Excerpt from TimeOut Film Guide located HERE 


Watch on the Rhine (1943): Warner Bros. had led Hollywood in criticizing fascism before the start of World War II with pictures like Confession of a Nazi Spy (1939). Once the U.S. entered the war, they supported the war effort with a series of films about the Nazi menace, including All Through the Night (1942), Desperate Journey (1942) and this adaptation of Lillian Hellman's daring 1939 play. In fact, Warner's seemed the only studio capable of doing justice to her condemnation of fascism, written at a time when many in the U.S. still supported Hitler's government.

Excerpt from Turner Classic Movies located HERE 


Deception (1946): Four years after Now Voyager, Deception resurrects the same team for another grand emotional wallow - the 'woman's picture' at its historical zenith. Here, though, the passions are even more overblown, with Rains, excellent as a mad, bad composer, exerting a Svengali-like influence over Davis, his duplicitous pupil, and Henreid, as the master cellist who needs Rains' new composition to make his reputation but needs Davis even more. As she lies her way out of Rains' clutches and into marriage with Henreid, so the effects of her 'deceptions' become more corrosive. Blazing histrionics in the concert hall, crime passionel in the salon, and outside on the streets of Manhattan it's always raining.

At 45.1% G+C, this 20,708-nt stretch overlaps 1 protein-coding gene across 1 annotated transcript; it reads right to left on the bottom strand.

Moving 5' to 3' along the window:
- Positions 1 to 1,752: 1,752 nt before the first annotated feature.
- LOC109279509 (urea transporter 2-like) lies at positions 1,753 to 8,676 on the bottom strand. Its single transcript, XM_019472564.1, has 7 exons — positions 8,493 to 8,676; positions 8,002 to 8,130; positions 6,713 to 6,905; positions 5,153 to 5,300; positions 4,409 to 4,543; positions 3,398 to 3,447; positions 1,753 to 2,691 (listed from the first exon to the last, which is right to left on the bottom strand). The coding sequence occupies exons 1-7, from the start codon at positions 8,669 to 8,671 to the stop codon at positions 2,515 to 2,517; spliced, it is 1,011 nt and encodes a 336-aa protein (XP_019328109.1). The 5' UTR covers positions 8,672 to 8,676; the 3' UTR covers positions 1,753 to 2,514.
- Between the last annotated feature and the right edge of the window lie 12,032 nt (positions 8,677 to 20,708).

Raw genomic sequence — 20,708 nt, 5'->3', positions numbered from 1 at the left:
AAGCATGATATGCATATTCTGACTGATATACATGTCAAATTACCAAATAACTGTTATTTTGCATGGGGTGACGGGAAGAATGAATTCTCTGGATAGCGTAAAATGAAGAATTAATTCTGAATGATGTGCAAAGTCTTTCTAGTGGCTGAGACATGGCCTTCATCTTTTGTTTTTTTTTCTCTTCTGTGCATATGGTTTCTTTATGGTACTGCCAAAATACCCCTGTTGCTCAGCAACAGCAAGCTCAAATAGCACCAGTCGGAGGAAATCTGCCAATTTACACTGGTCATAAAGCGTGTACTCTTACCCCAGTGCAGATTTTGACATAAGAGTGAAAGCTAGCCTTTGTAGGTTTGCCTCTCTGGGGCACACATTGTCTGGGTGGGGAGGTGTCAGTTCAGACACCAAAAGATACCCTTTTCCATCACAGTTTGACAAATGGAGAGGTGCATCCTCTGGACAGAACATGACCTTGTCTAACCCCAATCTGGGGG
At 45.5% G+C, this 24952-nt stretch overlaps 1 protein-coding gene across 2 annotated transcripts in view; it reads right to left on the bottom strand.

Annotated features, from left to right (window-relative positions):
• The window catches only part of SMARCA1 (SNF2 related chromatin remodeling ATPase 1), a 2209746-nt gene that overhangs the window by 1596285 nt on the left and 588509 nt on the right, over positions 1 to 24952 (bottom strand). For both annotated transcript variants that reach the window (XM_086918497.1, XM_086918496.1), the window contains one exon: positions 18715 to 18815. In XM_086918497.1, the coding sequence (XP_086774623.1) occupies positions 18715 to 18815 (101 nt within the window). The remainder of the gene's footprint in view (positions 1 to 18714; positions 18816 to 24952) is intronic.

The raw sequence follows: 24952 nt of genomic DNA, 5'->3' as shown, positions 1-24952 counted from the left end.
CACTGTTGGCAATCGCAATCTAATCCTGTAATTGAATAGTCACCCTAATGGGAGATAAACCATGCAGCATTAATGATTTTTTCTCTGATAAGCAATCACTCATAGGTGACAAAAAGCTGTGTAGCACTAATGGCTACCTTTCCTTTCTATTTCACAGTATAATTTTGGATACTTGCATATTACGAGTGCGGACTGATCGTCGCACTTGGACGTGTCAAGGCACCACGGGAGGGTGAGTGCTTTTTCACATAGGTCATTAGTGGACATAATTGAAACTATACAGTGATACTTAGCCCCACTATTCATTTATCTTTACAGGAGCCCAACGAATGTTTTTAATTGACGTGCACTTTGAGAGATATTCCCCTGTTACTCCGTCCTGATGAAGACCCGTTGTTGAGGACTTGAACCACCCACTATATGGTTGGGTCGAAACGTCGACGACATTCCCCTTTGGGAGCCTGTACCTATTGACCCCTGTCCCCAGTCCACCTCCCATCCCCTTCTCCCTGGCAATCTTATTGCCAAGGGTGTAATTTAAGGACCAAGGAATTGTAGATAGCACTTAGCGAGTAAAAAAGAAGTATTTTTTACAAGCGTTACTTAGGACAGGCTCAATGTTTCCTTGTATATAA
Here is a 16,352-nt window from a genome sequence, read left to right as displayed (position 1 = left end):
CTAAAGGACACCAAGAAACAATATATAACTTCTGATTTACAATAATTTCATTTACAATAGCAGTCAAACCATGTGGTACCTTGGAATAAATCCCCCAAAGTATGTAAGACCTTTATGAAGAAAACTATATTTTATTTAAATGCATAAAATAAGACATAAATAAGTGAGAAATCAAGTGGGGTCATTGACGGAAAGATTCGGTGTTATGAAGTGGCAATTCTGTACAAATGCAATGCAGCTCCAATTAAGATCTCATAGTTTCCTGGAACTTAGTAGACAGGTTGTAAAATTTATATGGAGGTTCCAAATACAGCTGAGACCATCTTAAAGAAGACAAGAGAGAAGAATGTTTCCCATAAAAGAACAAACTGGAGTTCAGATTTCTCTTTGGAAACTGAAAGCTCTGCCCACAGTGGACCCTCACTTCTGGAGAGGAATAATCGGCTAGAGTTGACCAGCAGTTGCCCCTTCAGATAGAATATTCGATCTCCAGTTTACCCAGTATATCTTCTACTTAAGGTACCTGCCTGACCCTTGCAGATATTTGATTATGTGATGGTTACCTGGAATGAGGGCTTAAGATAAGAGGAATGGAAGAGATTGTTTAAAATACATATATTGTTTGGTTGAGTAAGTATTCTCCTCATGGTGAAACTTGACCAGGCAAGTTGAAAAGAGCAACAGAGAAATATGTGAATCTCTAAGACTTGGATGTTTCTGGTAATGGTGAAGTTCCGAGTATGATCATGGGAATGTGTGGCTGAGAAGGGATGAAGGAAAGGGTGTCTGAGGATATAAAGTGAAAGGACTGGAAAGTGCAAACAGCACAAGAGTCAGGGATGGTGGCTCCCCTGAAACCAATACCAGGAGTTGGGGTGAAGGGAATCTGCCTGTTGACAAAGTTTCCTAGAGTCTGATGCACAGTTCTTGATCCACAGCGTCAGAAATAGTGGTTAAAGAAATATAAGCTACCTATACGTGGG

Excerpt from TimeOut Film Guide located HERE


Theatrical Releases: Various from 1939 - 1946

  DVD Reviews

DVD Review: Warner Home Video - Region 1, 2, 3, 4 - NTSC

DVD Box Cover

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Distribution Warner Home Video - Region 1, 2, 3, 4 - NTSC
Time: over 10 hrs. total on six discs
Audio English (original mono)
Subtitles English (CC), French, None

Release Information:
Studio: Warner Home Video

Aspect Ratio:
All Original Aspect Ratios - 1.33 

Edition Details:

The Old Maid (1939) - 1:34:33 Dual-layered
• Vintage newsreel
• Technicolor historical short: Lincoln in the White House (20:51)
• Howard Hill sports short: Sword Fishing (9:47)
• Classic cartoons: The Film Fan and Kristopher Kolumbus (7:30)
• Trailers of The Old Maid and 1939's Confessions of a Spy

All This and Heaven Too (1940) - 2:23:10
• Commentary by The Women of Warner Bros. author Daniel Bubbeo
• Vintage newsreel (1:12)
• Technicolor patriotic short: Meet the Fleet (20:18)